GRAHAM COUNTY GOVERNMENT:
COUNTY SEAT: Robbinsville
FORMED FROM: Cherokee
LAND AREA: 292.08 square miles
2020 POPULATION ESTIMATE: 8,030
Black/African American: 0.5%
American Indian: 7.9%
Pacific Islander: 0.1%
Two or more races: 2.2%
Hispanic/Latino: 3.7% (of any race)
From State & County QuickFacts, US Census Bureau, 2020.
CONGRESSIONAL DISTRICT: 11TH
WILDLIFE PROFILES FOR
RIVER BASIN: Little Tennessee, Map
NEIGHBORING COUNTIES: Cherokee, Macon, Swain
Graham County, located in western North Carolina along the Tennessee border, was formed in 1872 from the northeastern part of Cherokee County. It was named for William A. Graham, U.S. senator and governor of North Carolina. Communities in the county include Lake Santeetlah, Fontana Village, and the county seat, Robbinsville, incorporated in 1893. Much of Graham County is covered by the Nantahala National Forest, which includes the Joyce Kilmer Memorial Forest in the western part of the county. The lands of Graham County belonged to the Cherokee until President Andrew Jackson ordered the removal of the Indians in 1838. The grave of Cherokee leader Junaluska is located in Robbinsville.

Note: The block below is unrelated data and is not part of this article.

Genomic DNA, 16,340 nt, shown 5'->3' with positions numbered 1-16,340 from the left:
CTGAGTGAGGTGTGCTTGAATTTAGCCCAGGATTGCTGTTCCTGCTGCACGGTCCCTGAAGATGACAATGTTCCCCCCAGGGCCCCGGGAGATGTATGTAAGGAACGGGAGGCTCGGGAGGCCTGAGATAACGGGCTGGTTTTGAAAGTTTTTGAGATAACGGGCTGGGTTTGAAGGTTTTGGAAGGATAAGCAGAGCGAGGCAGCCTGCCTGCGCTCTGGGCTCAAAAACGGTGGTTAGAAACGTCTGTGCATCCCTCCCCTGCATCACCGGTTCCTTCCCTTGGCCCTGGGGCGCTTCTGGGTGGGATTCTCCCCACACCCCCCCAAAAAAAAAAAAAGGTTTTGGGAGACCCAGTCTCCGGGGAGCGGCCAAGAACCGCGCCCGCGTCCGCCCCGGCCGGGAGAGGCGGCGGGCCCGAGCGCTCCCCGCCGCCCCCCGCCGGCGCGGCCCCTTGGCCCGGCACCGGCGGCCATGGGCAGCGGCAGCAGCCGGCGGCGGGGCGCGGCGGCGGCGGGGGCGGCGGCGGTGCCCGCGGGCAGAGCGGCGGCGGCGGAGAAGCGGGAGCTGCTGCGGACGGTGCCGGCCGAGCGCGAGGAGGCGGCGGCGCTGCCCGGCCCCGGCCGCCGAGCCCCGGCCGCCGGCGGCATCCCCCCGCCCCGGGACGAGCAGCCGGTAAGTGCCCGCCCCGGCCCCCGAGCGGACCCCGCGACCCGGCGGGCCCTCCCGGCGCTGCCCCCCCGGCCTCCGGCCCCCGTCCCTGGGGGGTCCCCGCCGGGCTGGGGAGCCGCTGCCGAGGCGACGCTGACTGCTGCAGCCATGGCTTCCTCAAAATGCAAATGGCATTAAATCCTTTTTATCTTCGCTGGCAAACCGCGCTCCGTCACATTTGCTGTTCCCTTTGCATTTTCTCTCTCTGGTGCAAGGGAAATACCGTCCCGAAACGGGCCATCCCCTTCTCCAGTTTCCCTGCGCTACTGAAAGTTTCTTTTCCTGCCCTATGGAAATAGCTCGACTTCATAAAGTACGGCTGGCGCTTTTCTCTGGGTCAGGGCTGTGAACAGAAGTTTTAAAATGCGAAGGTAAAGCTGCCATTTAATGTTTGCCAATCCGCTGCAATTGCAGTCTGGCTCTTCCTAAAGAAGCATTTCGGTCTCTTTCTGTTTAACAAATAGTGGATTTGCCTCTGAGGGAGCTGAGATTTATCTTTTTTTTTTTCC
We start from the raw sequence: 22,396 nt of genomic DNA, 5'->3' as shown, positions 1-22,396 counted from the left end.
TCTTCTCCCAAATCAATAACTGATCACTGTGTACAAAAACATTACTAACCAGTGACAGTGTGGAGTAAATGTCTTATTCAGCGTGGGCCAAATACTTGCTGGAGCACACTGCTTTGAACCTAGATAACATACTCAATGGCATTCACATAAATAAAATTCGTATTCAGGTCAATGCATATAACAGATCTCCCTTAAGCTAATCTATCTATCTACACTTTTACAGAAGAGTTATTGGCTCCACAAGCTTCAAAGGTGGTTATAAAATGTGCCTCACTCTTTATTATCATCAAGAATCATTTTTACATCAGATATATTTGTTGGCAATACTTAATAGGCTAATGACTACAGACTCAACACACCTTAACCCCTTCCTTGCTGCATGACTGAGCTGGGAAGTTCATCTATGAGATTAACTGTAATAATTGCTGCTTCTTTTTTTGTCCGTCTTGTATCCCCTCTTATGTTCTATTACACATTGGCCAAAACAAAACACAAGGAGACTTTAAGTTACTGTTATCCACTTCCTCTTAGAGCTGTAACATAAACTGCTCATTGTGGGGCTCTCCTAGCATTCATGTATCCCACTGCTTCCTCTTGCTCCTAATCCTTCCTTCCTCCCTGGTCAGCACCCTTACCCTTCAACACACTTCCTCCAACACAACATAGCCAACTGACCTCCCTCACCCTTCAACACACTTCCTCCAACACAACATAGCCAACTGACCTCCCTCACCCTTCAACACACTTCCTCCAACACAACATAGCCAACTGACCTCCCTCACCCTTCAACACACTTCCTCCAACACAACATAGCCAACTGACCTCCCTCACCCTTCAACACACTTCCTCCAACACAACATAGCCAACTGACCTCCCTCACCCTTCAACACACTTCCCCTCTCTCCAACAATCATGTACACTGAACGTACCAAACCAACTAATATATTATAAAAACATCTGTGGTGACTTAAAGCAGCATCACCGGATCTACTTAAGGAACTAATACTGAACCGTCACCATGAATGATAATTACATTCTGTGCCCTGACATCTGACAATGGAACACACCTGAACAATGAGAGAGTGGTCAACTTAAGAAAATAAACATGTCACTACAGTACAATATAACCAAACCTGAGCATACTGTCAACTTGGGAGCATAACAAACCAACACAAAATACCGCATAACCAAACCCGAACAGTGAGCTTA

Tourism is the leading industry in Graham County, in which 90 percent of the land has a slope of 30 degrees or more. Fontana Dam, constructed on the Little Tennessee River between 1942 and 1944, was a major Tennessee Valley Authority initiative and is the highest dam in the eastern United States. Fontana Lake attracts thousands of visitors each year with its enormous recreational opportunities. The Cherohala Skyway is a unique scenic byway passing through breathtaking mountain vistas. The Appalachian Trail also runs through Cherokee County.
Graham County farms produce tobacco, corn, chickens, Christmas trees, and other goods. Industrial manufactures include apparel, lumber, furniture, and cheese. Graham County's population was estimated at 8,000 in 2004.
Annotated history of Graham County's formation:
For an annotated history of the county's formation, with the laws affecting the county, boundary lines and changes, and other origin information, visit these references in The Formation of the North Carolina Counties (Corbitt, 2000), available online at North Carolina Digital Collections (note, there may be additional items of interest for the county not listed here):
County formation history: https://digital.ncdcr.gov/digital/collection/p16062coll9/id/289881
Index entry for the county: https://digital.ncdcr.gov/digital/collection/p16062coll9/id/290082
Graham County Heritage Book Committee, Graham County Heritage, North Carolina (1992).
Corbitt, David Leroy. 2000. The formation of the North Carolina counties, 1663-1943. https://digital.ncdcr.gov/digital/collection/p16062coll9/id/290103 (accessed June 20, 2017).
Graham County Government: https://grahamcounty.org/
DigitalNC, Graham County: https://www.digitalnc.org/counties/graham-county/
North Carolina Digital Collections (explore by place, time period, format): https://digital.ncdcr.gov/
Rudersdorf, Amy. 2010. "NC County Maps." Government & Heritage Library, State Library of North Carolina.
1 January 2006 | Criner, Allyson C.